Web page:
Two nights before Remembrance Sunday, and a woman is onstage surrounded by a hotch-potch of cardboard boxes, each one containing a totem of a remarkable story. She pulls a pair of tacketty boots from one, an ornate ladies hat from another. From one a seemingly endless reel of ticker tape unfurls its hidden messages. These messages and more are relayed in Alice Mary Cooper's evocation of a time capsule from The Great War packed by Dundee postal workers in 1921 and only rediscovered in 2013, a year before the centenary of the war's start.
This timing is handy, because, while the actual box, crammed full with letters, photographs and documents, now sits in the McManus Gallery in Dundee, its accompanying instructions that it wasn't to be opened until the centenary allows Cooper's hour-long show and tell to put flesh on the bones of a piece of hidden history that goes beyond mere war stories.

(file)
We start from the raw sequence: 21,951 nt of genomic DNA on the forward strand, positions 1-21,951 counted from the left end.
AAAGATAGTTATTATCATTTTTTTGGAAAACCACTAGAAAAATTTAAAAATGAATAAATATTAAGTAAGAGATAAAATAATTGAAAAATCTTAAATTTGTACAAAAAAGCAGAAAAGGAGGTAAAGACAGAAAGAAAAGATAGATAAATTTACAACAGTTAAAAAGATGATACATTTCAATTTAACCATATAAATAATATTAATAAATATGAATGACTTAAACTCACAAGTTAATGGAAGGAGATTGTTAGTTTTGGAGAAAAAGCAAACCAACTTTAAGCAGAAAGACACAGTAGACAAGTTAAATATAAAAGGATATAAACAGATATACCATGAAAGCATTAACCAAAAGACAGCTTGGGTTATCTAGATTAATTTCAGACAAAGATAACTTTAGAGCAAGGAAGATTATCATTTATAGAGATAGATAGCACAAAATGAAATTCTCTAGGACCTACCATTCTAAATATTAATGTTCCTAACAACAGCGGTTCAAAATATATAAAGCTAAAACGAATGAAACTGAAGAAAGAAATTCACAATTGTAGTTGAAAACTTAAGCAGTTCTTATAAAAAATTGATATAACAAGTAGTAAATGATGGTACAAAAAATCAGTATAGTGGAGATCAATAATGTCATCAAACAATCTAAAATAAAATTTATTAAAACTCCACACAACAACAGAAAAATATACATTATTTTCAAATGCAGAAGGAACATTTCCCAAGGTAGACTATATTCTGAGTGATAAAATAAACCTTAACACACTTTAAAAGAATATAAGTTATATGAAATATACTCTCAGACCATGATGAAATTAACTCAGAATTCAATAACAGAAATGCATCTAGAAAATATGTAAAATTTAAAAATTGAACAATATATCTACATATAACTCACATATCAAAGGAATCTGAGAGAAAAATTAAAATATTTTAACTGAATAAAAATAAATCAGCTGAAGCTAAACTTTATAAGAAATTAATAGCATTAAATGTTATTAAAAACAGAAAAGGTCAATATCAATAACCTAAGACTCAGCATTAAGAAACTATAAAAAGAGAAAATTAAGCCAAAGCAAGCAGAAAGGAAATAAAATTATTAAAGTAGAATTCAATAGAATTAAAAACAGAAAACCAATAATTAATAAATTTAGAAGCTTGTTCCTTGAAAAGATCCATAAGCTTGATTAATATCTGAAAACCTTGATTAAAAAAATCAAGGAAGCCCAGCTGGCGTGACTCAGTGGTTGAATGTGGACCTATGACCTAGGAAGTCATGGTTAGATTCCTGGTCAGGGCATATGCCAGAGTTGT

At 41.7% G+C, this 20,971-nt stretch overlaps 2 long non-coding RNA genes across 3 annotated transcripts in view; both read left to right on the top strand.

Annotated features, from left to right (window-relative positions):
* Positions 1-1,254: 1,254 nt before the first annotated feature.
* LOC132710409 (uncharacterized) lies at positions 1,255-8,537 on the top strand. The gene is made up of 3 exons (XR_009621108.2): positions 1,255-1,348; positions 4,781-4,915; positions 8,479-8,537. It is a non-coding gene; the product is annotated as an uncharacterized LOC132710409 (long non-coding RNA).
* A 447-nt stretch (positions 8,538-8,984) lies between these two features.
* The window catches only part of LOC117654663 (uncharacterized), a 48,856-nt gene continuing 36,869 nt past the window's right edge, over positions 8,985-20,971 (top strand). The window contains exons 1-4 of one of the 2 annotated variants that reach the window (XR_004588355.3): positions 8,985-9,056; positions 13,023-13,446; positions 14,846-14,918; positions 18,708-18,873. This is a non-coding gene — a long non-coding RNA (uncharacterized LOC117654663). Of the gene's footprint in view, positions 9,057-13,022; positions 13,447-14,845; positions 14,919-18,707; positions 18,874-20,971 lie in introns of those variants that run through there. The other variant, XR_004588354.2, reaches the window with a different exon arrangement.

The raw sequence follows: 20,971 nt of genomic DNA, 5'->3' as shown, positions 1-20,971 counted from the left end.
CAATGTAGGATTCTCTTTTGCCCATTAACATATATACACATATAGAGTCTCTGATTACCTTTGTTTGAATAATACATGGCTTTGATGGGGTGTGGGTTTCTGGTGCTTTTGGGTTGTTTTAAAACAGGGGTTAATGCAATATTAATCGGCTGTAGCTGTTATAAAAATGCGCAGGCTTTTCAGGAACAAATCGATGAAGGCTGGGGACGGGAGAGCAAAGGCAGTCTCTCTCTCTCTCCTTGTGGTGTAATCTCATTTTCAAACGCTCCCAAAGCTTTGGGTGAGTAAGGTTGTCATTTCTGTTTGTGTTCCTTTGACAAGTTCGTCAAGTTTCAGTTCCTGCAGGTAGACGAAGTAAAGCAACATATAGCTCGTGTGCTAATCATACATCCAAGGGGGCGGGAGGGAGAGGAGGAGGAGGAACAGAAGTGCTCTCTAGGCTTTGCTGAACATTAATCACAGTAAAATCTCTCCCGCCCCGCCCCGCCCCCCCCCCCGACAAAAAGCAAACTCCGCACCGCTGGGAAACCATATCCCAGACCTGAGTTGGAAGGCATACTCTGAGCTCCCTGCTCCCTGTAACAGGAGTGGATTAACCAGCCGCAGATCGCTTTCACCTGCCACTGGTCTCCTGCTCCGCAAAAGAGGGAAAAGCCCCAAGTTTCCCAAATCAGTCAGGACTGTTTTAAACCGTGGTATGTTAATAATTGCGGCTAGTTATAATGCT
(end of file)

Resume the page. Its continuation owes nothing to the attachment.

Commissioned by Harlow Playhouse, Essex and toured by Faultline Productions, Cooper's own story of how she came to make the show is intertwined with portrayals of key players from the past. As their lives overlap, a portrait emerges of a bustling Dundee society long before it became a beacon of cultural renewal and its current state of a citt centre building site.
In today's digitalised society where entire archives are just a click away, there's something refreshing seeing all this brought to life in Peter Collins' production. Accompanied by Daniel Padden's equally low-key score, Cooper's understated manner transforms a moment of civic pride into a living monument which can be witnessed once more when the box is opened in Paisley tomorrow night.
The Herald, November 9th 2015.